Emergency Advisory Radio
informs a California wildland community, 24/7.
San Marcos Pass
|Photo courtesy of
Wildland Residents Association
Helicopter Operations Training
|The National Fire
Protection Association says 88% of all fire departments
are either whole or partially volunteer. The San Marcos
Pass group here trains to
assist with both aerial and
are on California's shortlist of worst natural disasters. Six
hundred homeowners near San Marcos Pass can attest to that.
They've been battling the threat for many years. Santa
Barbara County's rugged southern coast, where the Pass is
located, definitely falls into what the state calls its "Wildland Urban
Interface" danger zone.
Residences near the Pass sit
high above sea level, relatively isolated. Winding mountain
roads inhibit evacuations. To help combat their peril, just over
20 years ago, the homeowners organized to form the Wildland
Residents Association. WRA subsequently created (and now
oversees) the San Marcos Pass Volunteer Fire Department, an
all-volunteer group with initial attack capabilities as
well as providing prevention services to the mountain
Michael Williams, WRA director almost 2
years now has, among other improvements, spearheaded the
addition of SMPERS 1040 AM, the San Marcos Pass Emergency
Radio System. His state-of-the-art system includes a fixed
ALERT AM station and, soon, 2 mobile broadcast stations.
Below is a detailed account of how Williams, using a
collaborative approach and professional follow-through,
is putting the system into place. Perhaps his experiences can inform
Read the case
study top-down; or, go directly to specific sections from
The Measures of Success
NPR and other media have featured the new Emergency Advisory
regularly use the system for public safety announcements (i.e.,
Caltrans, the highway patrol, county sheriff, Red Cross).
Residents are pleased.
The Santa Barbara County
supervisors blessed the SMPERS program by resolution.
Photo by Lyn Parra
Code 3 Communications
Wildland Residents Association
San Marcos Pass Volunteer Fire Dept
Williams has served as president-executive director of the
WRA-SMPVFD for the last 2 years, having been with the
department over 12 years. He has served as the department
training officer for 10 of those years. Williams is a member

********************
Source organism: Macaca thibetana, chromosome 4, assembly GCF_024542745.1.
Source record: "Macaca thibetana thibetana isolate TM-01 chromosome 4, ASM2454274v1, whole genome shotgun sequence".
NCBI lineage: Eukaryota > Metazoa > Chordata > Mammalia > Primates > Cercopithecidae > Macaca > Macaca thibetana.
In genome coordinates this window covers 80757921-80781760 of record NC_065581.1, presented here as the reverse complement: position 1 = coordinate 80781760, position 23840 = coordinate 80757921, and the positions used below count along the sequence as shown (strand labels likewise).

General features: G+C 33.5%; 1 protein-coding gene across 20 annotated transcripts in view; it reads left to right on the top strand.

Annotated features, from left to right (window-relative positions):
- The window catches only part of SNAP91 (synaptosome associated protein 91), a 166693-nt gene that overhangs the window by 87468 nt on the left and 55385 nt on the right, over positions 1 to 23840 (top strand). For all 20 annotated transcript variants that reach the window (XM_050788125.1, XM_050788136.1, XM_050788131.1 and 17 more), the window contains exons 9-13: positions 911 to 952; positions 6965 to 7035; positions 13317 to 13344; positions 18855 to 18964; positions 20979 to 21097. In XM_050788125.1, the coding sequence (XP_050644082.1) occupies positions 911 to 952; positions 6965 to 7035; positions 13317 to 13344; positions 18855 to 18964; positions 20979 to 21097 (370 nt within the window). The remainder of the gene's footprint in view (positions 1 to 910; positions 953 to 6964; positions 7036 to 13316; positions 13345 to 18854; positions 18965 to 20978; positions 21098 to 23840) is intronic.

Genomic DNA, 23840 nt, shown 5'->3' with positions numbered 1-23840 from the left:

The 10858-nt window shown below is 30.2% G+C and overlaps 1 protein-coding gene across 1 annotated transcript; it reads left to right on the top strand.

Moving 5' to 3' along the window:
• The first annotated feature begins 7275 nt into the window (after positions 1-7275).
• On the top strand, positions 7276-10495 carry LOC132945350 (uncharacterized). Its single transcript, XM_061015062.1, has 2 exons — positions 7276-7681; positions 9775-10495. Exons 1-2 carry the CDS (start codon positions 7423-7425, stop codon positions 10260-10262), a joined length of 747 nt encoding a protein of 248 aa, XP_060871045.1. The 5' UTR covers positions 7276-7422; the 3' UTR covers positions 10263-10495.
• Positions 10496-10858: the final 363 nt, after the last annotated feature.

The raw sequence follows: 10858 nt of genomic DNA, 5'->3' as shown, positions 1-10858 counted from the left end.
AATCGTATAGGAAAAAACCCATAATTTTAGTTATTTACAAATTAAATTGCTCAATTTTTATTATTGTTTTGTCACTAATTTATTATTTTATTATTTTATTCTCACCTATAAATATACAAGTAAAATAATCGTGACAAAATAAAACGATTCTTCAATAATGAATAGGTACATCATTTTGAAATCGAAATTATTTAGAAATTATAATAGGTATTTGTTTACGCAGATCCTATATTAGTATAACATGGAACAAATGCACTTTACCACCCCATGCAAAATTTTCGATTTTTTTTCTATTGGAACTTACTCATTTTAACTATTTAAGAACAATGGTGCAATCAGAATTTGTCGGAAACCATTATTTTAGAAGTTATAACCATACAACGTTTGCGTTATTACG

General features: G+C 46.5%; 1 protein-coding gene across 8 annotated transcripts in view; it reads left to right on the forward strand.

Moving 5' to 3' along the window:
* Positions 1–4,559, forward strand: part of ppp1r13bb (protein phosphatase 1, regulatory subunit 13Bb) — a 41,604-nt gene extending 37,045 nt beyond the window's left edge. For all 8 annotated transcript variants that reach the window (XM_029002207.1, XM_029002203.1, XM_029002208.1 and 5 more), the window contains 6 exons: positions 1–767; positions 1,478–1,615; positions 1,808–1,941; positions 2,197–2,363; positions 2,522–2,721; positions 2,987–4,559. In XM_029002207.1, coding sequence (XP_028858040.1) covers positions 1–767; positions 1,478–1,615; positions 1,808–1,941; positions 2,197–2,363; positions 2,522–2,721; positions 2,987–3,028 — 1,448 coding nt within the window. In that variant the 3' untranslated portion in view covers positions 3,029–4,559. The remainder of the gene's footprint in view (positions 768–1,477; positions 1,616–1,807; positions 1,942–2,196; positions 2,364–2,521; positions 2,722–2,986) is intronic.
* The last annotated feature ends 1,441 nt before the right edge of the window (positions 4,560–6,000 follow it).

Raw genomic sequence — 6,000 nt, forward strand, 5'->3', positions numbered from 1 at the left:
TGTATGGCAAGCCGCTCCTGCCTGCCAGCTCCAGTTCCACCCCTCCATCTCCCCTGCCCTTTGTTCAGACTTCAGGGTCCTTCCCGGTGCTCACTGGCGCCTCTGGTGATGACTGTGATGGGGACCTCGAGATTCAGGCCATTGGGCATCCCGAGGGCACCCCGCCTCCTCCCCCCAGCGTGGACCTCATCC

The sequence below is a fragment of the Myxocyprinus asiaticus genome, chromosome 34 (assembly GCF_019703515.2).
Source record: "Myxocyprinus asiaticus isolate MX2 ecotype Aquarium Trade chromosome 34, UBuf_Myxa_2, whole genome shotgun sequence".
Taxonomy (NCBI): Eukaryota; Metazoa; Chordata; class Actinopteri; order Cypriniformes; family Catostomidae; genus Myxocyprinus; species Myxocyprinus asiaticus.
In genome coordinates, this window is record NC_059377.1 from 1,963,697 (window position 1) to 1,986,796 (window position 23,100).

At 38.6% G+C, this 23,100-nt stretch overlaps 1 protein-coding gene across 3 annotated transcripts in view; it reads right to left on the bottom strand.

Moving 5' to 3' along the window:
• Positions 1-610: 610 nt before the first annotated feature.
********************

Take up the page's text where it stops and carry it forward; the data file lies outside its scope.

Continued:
of the Tri-County Training Officers Association (Cal-Chiefs)
as well as deputy director with the California State Fire
Fighters Association (CSFA), where he also serves on the
committee for volunteers. Williams is a founding member of the
local public information officers association, EPIC, and is
also a member of the American Society for Industrial Security.
He is a former police officer who now conducts corporate
investigations and security consulting. See his
article published by the International Association of
Email Michael Williams
Fires had caused residents of Santa Barbara County severe problems, especially related to traffic and
evacuation routes. They became frustrated with the lack of information
from commercial radio broadcasters. National broadcasting
conglomerates had bought
out many of those stations and, as standard
practice, set them to auto-pilot during weekends, without staff on hand to
report emergency news or alerts. Such stations, as a rule, cover
vast areas and may or may not be inclined to interrupt
commercially-sponsored programming with
information unique to remote areas, such as San Marcos Pass.
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Non-commercial, limited-range stations,
on the other hand, operate on dedicated public
service channels. As opposed to disc jockeys, they are run by emergency managers themselves
who have direct access and control over content. Broadcasts
can be programmed to repeat instructions and offer news
updates as long as necessary during brush fires or other disasters.
Michael Williams' research on behalf of Wildland
Residents Association revealed that these types of AM-band radio stations,
already in use by national parks and
across the county, could be the answer. Initially
conceived and developed as an experimental broadcast medium
Yellowstone National Park in the early '70s, the radio stations
and the technology utilized matured from frail tube-type
transmitter equipment and audio tapes to totally reliable and
fully solid-state transmitter equipment with digital audio that
can be recorded/re-recorded from a distant location via dial-up
They now also can incorporate live broadcasts.
The stations operate on
dedicated public-service frequencies (530-1700 kHz), administered
by the Federal Communications Commission.
message encoding technology, they can be programmed to automatically
receive and re-transmit national emergency and weather alerts to
specific areas being served. (Relevant county codes are programmed
in.) They can be set to interface with flashing
signs and community siren systems to encourage listenership. Designated emergency
authorities can, via land line and cell phone,
call in live or recorded
announcements, such as evacuation instructions.
Emergency Advisory Radio stations can be fixed or mobile